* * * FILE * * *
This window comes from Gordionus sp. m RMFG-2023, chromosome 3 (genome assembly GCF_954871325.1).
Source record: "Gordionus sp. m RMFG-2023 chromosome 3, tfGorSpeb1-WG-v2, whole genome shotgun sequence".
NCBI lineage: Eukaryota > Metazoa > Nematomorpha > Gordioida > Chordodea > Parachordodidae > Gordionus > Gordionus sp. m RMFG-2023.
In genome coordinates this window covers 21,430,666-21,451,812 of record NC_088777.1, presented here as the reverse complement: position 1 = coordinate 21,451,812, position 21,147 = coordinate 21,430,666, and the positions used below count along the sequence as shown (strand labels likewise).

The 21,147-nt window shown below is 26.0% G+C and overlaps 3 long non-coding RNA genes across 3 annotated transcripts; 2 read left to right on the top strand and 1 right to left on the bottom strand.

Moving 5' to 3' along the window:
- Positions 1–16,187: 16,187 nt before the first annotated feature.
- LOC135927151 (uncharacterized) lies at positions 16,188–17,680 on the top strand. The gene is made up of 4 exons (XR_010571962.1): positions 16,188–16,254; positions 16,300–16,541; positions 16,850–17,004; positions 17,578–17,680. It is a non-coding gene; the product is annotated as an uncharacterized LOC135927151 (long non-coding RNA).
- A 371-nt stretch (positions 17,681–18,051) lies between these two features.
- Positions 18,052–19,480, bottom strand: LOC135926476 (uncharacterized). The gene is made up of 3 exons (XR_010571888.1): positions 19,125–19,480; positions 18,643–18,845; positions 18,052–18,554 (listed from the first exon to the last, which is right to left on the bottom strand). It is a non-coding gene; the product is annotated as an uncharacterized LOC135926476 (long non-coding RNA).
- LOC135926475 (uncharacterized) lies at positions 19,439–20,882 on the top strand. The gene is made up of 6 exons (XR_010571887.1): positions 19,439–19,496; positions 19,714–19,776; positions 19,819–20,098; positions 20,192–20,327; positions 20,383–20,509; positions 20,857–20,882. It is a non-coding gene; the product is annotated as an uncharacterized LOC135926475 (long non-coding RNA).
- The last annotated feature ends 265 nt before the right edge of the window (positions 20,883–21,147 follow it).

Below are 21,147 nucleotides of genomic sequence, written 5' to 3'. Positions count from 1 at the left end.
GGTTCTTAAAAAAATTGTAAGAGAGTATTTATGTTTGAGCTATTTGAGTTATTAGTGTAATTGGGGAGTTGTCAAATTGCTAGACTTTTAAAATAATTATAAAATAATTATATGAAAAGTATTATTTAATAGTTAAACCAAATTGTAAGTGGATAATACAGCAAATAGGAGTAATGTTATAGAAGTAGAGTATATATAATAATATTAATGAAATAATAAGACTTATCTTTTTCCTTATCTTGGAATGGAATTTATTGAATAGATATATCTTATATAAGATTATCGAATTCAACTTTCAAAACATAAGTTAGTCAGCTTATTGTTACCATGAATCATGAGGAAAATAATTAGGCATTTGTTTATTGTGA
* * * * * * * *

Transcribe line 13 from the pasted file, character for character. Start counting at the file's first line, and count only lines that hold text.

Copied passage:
Below are 21,147 nucleotides of genomic sequence, written 5' to 3'. Positions count from 1 at the left end.